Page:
Leadership, teams in the work-place and success in business...
The first thing that caught my attention with this book is how it is presented, a quick flick through the book suggests it is easy to read, and it is. But don’t think this book is lightweight in content. It is jam packed with lots of information and is written in a style that makes it easy to understand. Gihan is a storyteller and through the various stories he shares, he makes the points with ease and intelligence. I also really like his use of imagery to paint pictures – all very clever. These images make it very easy to grasp the key concepts and to put each of the concepts into action. It also helps you to remember them when you are transferring the learning to yourself and others.
The book is well structured – three key themes, each with three sections:
Step Up – focuses on you, your personal skills in particular your productivity, presentation skills and your personal brand. I found this section a really practical refresher. I reflected on how I was preforming, what were some things I could do to improve – my email ‘in box’ being a case in point and also how I could give more effective presentations. I really liked how Gihan has set out 5 levels at which you can deliver a message. I found this particularly useful for a recent Ignite presentation I gave where I had 5 minutes and for a fundraising event where I had 10 minutes to get my points across.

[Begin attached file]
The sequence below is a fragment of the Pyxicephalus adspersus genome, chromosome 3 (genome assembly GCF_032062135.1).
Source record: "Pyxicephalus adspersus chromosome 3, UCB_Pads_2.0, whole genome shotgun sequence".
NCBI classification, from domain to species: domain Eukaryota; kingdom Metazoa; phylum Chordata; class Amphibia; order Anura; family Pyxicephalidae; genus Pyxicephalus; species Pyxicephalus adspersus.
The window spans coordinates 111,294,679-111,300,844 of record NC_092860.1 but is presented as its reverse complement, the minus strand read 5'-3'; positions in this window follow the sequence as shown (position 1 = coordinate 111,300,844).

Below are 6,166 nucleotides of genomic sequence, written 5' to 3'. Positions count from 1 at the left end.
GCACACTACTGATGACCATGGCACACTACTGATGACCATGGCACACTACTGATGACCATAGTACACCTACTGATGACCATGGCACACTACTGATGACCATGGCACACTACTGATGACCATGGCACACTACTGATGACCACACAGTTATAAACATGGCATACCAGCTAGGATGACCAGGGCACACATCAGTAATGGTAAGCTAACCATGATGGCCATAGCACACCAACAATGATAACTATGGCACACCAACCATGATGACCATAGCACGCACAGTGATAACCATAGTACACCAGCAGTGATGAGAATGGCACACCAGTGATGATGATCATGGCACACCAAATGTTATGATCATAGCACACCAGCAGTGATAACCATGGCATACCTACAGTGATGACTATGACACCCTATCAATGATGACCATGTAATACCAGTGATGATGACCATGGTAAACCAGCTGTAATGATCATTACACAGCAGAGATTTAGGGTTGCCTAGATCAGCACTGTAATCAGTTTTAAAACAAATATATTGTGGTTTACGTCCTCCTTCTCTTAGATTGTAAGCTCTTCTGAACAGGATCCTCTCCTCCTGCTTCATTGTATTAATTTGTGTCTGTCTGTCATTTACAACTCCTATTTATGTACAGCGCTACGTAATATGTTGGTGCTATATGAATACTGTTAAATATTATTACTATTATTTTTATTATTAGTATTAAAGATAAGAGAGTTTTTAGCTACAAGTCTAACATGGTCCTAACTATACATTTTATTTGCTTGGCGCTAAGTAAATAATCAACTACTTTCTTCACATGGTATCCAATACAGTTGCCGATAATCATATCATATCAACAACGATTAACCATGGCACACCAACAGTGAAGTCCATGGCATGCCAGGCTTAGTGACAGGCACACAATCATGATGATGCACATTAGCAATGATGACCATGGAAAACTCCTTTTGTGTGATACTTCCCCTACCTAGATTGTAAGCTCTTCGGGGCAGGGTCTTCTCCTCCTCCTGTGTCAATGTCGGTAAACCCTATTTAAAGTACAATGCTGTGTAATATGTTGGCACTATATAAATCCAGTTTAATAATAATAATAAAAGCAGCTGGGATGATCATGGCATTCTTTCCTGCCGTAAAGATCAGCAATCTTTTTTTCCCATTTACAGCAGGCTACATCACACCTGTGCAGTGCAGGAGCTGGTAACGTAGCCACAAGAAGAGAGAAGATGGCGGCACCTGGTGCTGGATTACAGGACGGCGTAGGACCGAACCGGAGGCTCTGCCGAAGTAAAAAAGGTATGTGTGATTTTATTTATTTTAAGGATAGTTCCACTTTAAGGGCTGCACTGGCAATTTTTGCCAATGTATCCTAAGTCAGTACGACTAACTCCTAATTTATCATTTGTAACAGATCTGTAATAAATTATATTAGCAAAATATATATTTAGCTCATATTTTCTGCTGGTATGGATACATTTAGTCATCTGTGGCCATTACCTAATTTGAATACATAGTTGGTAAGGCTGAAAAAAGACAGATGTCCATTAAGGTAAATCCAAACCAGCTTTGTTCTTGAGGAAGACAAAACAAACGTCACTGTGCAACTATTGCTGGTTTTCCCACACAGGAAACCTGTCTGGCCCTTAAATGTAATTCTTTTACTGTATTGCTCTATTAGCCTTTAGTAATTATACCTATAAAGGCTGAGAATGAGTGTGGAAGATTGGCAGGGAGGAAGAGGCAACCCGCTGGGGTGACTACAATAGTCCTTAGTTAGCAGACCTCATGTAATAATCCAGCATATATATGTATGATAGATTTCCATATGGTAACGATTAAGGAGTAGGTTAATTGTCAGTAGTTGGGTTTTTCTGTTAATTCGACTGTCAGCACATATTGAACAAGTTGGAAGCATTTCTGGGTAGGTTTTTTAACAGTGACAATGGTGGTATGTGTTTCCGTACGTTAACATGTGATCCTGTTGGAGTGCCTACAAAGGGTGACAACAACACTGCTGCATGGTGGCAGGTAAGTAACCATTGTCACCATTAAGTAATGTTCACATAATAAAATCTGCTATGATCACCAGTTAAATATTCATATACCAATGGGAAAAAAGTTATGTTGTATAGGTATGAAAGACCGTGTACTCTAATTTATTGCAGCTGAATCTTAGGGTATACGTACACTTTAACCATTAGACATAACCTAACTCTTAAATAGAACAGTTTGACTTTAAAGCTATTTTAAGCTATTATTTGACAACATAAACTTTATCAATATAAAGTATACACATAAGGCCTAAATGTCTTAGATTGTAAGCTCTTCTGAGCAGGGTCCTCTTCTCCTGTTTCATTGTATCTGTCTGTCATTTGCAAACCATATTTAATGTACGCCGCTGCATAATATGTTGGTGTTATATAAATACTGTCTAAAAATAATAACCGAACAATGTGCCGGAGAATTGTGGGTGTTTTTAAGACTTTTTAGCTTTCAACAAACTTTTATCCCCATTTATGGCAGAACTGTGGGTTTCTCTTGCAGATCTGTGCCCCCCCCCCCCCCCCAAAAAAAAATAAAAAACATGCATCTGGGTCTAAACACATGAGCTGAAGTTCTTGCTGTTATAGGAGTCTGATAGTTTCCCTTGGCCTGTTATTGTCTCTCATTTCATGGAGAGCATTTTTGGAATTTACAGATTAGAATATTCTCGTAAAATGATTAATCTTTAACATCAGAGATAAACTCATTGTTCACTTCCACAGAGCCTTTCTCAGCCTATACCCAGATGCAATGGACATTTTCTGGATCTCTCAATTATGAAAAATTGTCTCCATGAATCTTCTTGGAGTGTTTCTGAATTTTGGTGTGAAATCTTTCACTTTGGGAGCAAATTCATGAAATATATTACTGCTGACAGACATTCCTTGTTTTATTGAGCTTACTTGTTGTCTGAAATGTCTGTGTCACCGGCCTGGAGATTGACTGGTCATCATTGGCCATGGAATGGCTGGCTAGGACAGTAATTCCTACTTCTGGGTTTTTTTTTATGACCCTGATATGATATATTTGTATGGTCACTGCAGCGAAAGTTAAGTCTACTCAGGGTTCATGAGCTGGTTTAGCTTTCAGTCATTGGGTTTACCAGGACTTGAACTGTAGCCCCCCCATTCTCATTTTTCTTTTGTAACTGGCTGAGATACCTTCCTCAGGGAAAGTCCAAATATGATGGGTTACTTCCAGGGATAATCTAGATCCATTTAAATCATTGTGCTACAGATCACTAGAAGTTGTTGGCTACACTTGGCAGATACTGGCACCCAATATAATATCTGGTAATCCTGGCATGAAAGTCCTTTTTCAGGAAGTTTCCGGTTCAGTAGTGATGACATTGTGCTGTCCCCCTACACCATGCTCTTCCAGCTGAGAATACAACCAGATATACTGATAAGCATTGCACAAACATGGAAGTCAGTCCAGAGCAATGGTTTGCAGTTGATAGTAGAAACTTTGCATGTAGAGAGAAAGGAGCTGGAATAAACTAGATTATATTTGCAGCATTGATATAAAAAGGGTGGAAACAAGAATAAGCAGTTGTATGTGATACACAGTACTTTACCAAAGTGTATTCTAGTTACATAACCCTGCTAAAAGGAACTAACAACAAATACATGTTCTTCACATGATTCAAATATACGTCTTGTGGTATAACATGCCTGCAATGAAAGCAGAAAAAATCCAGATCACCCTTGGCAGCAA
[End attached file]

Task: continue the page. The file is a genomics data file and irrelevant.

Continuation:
Switch On – focuses on the team and how you can build a team whose members want to be part of it. In a world where we are all trying to be employers of choice, Gihan offers some ingenious ways we can support our team members. He helps us to see how we can help them to become innovators through tapping into their unique skills and experiences and how we can give them better development opportunities beyond traditional training courses.
Spread Out – focuses on how you can reach out to a world, to people to help you achieve you goals. I found this section of significant importance to how we can and should do business, where the workplace is no longer defined by the physical place of work but by who the people are that work together to achieve an outcome. Gihan introduces the reader to so many possibilities for getting work done differently - whether that be permanent or temporary staff based in the same location, telecommuters who help deal with some of the inefficiencies of working in an office. He then invites us to consider how we can make partnerships work and lastly we are taught how to work with our natural communities to benefit civil society.
This is much more than a book of well-expressed ideas. It is also highly practical, providing relevant examples and excellent exercises for readers wishing to engage in immediate application. I firmly believe that this book will support those people committed to improving the quality of their leadership, teams and business.